Legislative: HB 1229, which prohibits a Governor or
their designee from serving on, or expending any funds for the Ozone
Transport Commission (OTC), was referred to the Committee on Environmental
Resources and Energy. This is the first legislation of its type pursued
in any of the Ozone Transport states, and could create an interesting
situation as the OTC proceeds to develop implementation of the Phase
III 75% default provision.
Environmental Education: CEED presented coal educational
materials to nearly 100 teachers from across Texas at a business and
state agency sponsored Environmental Education Conference. A Question
of Balance was the theme of the conference, which drew visible protest
from groups opposing fossil fuel use. Its time teachers learn the truth
about the strides Texas business is making in cleaning our environment.
The conference ended with a meeting between program participants and
state school board officials on proposed changes to text books.
Coal Use Tax: CEED reported last month on a tax unfairly
aimed at coal use in Texas. The legislation, which started as a stand-alone
bill, was combined into the massive school funding/property tax relief
bill pushed by the Governor. The bill, which calls for a 7.5% sales
tax on all coal and lignite, was changed in committee to include all
transportation costs. The bill was then amended on the floor of the
House to remove lignite from the tax. This still leaves a tax on bituminous
coal used in Texas, of which over 99% is mined out of state. The lignite
amendment had two beneficial consequences: it lowered the revenues to
$95 million annually and it made the bill more susceptible to constitutional
arguments. The Senate submitted its own school funding/property relief
bill, which does not include a coal tax. This bill has passed the Senate
and the two versions are being debated by a Conference Committee. CEED
has worked diligently to mobilize coal stakeholders in the state to
oppose the tax. Over 40 companies, associations, and unions have joined
with CEED to work in united opposition to the tax. If your company has
at stake in this issue, we ask that you contact CEED's South Region
The Alabama legislature passed comprehensive legislation on EPA's proposed
Ozone Transport Assessment Group (OTAG) State Implementation Plan (SIP)
calls. The bill requires legislative review and oversight on any ozone
SIP response by the Alabama Department of Environmental Management. The
Senate and House Commerce, Transportation, and Utilities Committees will
make recommendations to the Joint Committee on Administrative Review regarding
the action it should take while studying the revision to the plan. Alabama
has proven through modeling that it does not cause air pollution problems
in the northeastern states. This bill, which was recently signed by Governor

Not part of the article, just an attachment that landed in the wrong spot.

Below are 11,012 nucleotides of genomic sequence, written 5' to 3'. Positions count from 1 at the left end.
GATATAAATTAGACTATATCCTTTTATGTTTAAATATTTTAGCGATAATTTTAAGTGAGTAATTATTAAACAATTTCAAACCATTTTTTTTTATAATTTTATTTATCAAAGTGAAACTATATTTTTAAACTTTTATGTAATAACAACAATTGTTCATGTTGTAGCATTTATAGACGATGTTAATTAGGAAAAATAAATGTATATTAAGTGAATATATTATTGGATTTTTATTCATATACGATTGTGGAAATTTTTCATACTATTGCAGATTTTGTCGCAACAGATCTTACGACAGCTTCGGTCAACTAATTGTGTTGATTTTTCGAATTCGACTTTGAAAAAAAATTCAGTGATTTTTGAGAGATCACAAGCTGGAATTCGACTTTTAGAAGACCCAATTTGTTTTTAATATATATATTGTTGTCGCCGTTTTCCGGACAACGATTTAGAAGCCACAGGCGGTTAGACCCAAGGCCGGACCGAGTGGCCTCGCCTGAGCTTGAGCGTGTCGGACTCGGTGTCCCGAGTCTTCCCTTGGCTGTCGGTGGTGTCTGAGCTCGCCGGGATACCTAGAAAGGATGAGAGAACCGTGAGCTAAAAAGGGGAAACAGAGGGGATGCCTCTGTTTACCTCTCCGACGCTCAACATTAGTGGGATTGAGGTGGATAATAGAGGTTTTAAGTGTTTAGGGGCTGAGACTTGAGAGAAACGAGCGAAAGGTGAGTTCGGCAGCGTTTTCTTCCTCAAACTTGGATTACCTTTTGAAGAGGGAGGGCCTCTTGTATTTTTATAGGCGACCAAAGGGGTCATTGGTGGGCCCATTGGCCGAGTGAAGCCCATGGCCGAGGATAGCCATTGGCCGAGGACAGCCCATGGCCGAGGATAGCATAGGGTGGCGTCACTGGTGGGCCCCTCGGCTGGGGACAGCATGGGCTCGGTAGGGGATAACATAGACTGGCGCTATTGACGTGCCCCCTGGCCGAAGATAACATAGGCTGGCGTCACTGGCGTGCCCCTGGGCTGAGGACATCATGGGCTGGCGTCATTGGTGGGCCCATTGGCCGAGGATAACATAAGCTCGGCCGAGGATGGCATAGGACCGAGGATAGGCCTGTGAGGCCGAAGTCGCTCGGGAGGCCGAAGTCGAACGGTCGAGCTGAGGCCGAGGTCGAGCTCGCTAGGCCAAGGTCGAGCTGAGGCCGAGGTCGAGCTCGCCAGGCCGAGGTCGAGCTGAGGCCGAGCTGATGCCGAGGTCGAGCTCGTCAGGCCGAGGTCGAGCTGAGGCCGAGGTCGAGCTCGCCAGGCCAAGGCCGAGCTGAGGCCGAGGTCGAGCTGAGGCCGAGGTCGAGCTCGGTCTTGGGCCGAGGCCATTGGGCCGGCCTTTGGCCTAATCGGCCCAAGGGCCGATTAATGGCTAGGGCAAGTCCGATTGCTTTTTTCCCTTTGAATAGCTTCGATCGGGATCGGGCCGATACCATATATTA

James, will assure that legislative review and cost/benefit analysis is
performed before Alabama responds to EPA. We recommend the excellent work
by the United Mine Workers of America in support of this legislation.
CEED will continue efforts to pass the OTAG SIP legislation in key states.
HCR 12, a resolution based on CEED's model legislation, has cleared
both houses of the legislature, becoming law without the governor's
signature. CEED salutes the Missouri Oil Council/API and its allies
for their efforts and leadership in passing the resolution.
CEED filed comments last week on the Environmental Impact Statement (EIS)
for TVA's Bellefonte Conversion Project. CEED believes TVA should select
the resource alternative based on availability and lowest cost power over
the life of the plant. Although the project will not cause an environmental
impact under any of the resource alternatives, CEED is concerned that
the draft EIS may underestimate the environmental emissions from the 2,406
MW natural gas alternative. Compressor station emissions should be included
in evaluations of the environmental impact of this resource alternative.
CEED also contested several other provisions of the EIS including:
- implication that the aesthetics and recreational impacts of the
coal-based alternatives were rated as an important permanent negative;
- surface water quality impact of the coal was rated as a negative
environmental impact; and
- aquatic ecology impacts for the coal-based alternatives were given
a modest permanent negative rating based on the potential impact of
raw material spills and wastewater discharges.
The successor body to the Grand Canyon Visibility Transport Commission
(GCVTC) is the new Western Regional Air Partnership (WRAP). While CEED
was fully engaged in the GCVTC process, we never had an official voice
or ‘seat at the table'. Thanks in large part to a proactive new Colorado
Air Quality Director and political support from CEED member companies,
CEED has been chosen as one of four industry representatives to participate
in the two committees recently created by the WRAP.
The state Air Quality Directors believe the EPA will require states
to join multi-state organizations like OTAG to address the new PM2.5
Ozone and Regional Haze regulations expected to be issued this summer.
The western states hope WRAP will be designed better than the EPA will
mandate. CEED will continue to focus on full participation to ensure
coals perspective is accurately characterized.
Welcome New Members!
Joy Mining Board Member
Northern States Power Board Member
Electro-motive Div. of GM Contributing Member
Savage Industries Contributing Member